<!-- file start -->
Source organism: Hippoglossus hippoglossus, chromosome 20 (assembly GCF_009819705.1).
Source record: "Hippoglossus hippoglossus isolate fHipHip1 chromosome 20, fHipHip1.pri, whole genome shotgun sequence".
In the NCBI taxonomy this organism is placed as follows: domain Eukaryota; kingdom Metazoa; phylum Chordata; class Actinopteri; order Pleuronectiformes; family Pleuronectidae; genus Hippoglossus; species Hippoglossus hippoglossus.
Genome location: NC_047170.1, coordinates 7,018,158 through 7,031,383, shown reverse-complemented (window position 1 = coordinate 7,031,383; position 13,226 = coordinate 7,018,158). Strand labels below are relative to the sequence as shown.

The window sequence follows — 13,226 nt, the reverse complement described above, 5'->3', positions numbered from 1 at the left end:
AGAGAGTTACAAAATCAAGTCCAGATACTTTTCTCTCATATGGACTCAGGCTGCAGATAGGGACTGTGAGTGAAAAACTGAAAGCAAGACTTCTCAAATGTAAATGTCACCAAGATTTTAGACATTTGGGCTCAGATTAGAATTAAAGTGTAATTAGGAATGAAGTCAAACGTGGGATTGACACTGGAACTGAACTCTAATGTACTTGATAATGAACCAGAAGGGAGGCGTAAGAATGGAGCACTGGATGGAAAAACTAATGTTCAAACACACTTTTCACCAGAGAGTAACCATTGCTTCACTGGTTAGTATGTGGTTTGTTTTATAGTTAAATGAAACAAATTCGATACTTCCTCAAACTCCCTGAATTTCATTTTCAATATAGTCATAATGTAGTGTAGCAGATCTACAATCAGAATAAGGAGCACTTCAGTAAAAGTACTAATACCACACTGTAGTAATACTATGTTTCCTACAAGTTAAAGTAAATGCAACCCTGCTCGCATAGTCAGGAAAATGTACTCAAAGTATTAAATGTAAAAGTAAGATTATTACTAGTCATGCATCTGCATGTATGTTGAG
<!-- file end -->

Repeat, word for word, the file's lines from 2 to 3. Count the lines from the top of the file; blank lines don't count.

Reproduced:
Source record: "Hippoglossus hippoglossus isolate fHipHip1 chromosome 20, fHipHip1.pri, whole genome shotgun sequence".
In the NCBI taxonomy this organism is placed as follows: domain Eukaryota; kingdom Metazoa; phylum Chordata; class Actinopteri; order Pleuronectiformes; family Pleuronectidae; genus Hippoglossus; species Hippoglossus hippoglossus.